• The coefficient must balance the number of atoms on each side.
• Generally, the stoichiometric coefficients are assigned to hydrogen and oxygen atoms last.
• Now, the number of atoms of the elements on the reactant and product side must be updated.
• It is important to note that the number of atoms of an element in one species must be obtained by multiplying the stoichiometric coefficient with the total number of atoms of that element present in 1 molecule of the species.
• For example, when the coefficient 3 is assigned to the CO2 molecule, the total number of oxygen atoms in CO2 becomes 6. In this example, the coefficient is first assigned to carbon, as tabulated below.
 Chemical Equation: C3H8 + O2 → 3CO2 + H2O Reactant Side Product Side 3 Carbon atoms from C3H8 3 Carbon atoms from CO2 8 Hydrogen atoms from C3H8 2 Hydrogen atoms from H2O 2 Oxygen atoms from O2 7 Oxygen atoms, 6 from CO2 and 1 from H2O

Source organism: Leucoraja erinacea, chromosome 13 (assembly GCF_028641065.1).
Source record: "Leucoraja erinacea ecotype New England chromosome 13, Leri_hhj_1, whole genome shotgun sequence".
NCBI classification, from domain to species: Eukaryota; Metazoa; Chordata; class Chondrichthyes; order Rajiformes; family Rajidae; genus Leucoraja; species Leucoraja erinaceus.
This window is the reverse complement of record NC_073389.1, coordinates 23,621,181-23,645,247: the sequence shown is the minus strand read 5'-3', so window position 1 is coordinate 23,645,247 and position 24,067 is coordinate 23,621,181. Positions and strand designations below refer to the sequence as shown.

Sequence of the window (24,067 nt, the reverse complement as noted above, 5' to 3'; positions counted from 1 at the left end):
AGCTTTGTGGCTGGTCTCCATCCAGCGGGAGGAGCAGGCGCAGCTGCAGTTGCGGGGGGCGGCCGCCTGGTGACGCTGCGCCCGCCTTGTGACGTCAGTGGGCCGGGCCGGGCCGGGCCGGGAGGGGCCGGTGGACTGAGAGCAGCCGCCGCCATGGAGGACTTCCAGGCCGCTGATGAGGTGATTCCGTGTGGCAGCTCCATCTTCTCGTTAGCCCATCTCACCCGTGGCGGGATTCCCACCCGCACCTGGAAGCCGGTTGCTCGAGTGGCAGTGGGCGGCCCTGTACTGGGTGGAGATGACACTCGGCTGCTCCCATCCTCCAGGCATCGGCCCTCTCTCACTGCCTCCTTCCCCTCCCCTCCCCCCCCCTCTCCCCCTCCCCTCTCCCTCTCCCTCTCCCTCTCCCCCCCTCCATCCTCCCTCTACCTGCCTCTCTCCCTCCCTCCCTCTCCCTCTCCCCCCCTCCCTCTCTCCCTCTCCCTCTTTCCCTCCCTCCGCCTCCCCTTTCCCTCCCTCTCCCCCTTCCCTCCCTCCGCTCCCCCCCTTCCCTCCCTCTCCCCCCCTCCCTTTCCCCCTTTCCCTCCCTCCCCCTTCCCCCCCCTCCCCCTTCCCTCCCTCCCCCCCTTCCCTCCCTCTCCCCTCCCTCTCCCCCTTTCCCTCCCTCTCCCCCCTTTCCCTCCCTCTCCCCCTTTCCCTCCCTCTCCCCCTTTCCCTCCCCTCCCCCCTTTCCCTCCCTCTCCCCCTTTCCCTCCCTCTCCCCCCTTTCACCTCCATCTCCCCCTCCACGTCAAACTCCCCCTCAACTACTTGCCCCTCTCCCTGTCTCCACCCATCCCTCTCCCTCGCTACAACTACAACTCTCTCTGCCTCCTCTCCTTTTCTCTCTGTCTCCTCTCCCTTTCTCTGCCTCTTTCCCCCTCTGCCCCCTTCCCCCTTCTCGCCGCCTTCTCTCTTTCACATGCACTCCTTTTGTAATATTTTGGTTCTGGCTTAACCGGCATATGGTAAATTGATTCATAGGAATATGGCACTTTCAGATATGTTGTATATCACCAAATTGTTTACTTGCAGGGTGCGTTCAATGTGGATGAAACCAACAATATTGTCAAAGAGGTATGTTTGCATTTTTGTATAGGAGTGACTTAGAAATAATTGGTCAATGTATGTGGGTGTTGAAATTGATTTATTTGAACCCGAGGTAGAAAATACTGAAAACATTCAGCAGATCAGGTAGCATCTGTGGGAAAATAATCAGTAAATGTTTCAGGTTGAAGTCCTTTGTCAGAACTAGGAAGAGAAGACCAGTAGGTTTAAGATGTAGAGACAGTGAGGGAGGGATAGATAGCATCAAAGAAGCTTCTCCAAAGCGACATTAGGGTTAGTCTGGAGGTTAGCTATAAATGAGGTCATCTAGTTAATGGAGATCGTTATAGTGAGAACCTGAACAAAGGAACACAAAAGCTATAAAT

Step 4

Step 3 is repeated until all the number of atoms of the reacting elements are equal on the reactant and product side. In this example, hydrogen is balanced next. The chemical equation is transformed as follows.

 Chemical Equation: C3H8 + O2 → 3CO2 + 4H2O Reactant Side Product Side 3 Carbon atoms from C3H8 3 Carbon atoms from CO2 8 Hydrogen atoms from C3H8 8 Hydrogen atoms from H2O 2 Oxygen atoms from O2 10 Oxygen atoms, 6 from CO2 and 4 from H2O

Now that the hydrogen atoms are balanced, the next element to be balanced is oxygen. There are 10 oxygen atoms on the product side, implying that the reactant side must also contain 10 oxygen atoms.